Image: French Gay Marriage Opponents Stage Big Paris March

Protestors hold flags during a May 26 demonstration in Paris against French President Francois Hollande’s social reform on gay marriage and adoption.

PARIS — Several hundred thousand opponents of same-sex marriage marched in central Paris on Sunday against a reform the unpopular French government passed last month at the price of deepening political polarization.Large park grounds around Les Invalides monument were full of protesters waving pink and blue flags, while far-right activists hung a banner on the ruling Socialist Party headquarters urging President Francois Hollande to quit.

The protests, which began as a grass roots campaign strongly backed by the Roman Catholic Church, have morphed into a wider movement with opposition politicians and far-right militants airing their discontent with Hollande.

Although they have failed to block gay marriage, the protesters hope their renewed show of force will help stop or slow down further laws some Socialists want allowing assisted procreation and surrogate motherhood for gay couples.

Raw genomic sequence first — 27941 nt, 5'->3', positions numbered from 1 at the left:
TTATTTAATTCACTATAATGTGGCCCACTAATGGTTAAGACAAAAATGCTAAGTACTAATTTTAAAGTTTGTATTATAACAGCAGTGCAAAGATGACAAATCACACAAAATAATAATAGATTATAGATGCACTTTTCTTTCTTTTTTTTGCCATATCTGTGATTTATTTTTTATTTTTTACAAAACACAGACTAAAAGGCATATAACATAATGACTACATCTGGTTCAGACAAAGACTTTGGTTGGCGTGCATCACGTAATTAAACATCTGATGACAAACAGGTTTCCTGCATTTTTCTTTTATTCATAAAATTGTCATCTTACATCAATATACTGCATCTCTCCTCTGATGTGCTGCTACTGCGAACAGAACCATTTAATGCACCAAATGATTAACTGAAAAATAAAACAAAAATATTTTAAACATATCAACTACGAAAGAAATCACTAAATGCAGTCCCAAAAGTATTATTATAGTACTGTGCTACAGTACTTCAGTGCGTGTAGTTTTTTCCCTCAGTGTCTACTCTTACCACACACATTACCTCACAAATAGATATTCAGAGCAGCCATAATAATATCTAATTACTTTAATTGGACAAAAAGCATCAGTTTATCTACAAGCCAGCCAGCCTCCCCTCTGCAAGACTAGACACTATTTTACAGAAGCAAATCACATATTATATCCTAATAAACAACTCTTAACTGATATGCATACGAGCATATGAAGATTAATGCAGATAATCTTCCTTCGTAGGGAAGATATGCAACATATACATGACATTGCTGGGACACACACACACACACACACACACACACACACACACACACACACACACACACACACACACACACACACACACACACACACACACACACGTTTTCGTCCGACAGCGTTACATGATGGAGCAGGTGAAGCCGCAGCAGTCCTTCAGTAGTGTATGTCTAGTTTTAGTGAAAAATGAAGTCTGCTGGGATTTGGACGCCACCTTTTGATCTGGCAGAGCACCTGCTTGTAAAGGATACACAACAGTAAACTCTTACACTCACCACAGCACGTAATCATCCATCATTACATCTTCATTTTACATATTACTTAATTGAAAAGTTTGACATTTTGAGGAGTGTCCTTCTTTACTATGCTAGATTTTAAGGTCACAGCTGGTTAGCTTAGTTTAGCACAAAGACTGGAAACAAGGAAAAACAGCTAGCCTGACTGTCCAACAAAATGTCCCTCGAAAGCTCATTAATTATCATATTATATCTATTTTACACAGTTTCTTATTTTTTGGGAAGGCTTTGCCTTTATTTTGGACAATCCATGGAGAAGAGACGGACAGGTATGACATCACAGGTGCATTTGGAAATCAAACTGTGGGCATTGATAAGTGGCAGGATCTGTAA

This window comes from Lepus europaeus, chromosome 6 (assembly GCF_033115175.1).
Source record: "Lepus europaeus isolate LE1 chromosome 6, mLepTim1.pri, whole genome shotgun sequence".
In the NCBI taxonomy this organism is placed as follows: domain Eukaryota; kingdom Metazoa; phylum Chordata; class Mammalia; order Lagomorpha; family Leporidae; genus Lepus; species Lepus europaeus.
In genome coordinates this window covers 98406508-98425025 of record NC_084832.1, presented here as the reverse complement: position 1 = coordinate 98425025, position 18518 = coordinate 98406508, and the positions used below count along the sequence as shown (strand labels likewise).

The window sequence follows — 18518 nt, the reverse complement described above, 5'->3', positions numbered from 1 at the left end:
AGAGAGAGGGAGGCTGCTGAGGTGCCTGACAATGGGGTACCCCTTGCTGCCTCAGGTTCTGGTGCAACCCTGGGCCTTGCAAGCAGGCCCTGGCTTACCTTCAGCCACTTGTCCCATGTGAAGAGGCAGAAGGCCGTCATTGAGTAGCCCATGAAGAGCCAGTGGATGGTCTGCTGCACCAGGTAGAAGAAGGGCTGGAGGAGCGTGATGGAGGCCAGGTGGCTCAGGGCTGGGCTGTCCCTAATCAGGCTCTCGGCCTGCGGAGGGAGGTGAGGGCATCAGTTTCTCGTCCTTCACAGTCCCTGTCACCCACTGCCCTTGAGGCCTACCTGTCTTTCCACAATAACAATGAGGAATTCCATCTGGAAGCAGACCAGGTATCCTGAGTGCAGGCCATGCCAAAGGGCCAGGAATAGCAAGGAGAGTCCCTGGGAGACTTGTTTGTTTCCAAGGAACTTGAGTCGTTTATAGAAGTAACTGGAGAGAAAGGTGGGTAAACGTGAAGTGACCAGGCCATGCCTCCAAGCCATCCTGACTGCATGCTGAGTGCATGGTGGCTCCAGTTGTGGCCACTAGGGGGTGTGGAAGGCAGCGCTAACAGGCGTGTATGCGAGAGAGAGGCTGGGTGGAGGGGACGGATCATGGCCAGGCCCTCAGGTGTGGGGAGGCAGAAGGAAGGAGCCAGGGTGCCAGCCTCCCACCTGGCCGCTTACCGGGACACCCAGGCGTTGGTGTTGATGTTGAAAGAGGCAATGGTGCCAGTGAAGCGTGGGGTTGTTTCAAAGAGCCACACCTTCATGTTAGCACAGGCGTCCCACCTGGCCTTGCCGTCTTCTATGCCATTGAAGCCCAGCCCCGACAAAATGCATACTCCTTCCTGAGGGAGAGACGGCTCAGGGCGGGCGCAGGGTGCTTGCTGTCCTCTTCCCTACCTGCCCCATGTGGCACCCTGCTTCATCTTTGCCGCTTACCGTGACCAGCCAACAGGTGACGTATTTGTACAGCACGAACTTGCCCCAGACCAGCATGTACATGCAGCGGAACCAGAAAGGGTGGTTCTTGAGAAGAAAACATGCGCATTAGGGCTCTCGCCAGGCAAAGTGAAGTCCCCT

Jean-Francois Cope, leader of the opposition UMP party, marched in the demonstration and urged young protesters to join his party to keep up pressure on the left-wing government.

“The next rendez-vous should be at the ballot boxes for the municipal elections,” he said, referring to local polls due next year where conservatives hope to profit from the protest movement‘s unexpectedly strong mobilization.

While the rally was peaceful throughout much of the day, police said they arrested 96 hardline opponents to the gay marriage law later on for refusing to disperse or occupying private property.

Once the bulk of protesters had gone home, clashes erupted between hardliners wielding sticks and riot police, filling the Invalides Esplanade with tear gas. The violence was less severe than at the end of previous demonstrations, however.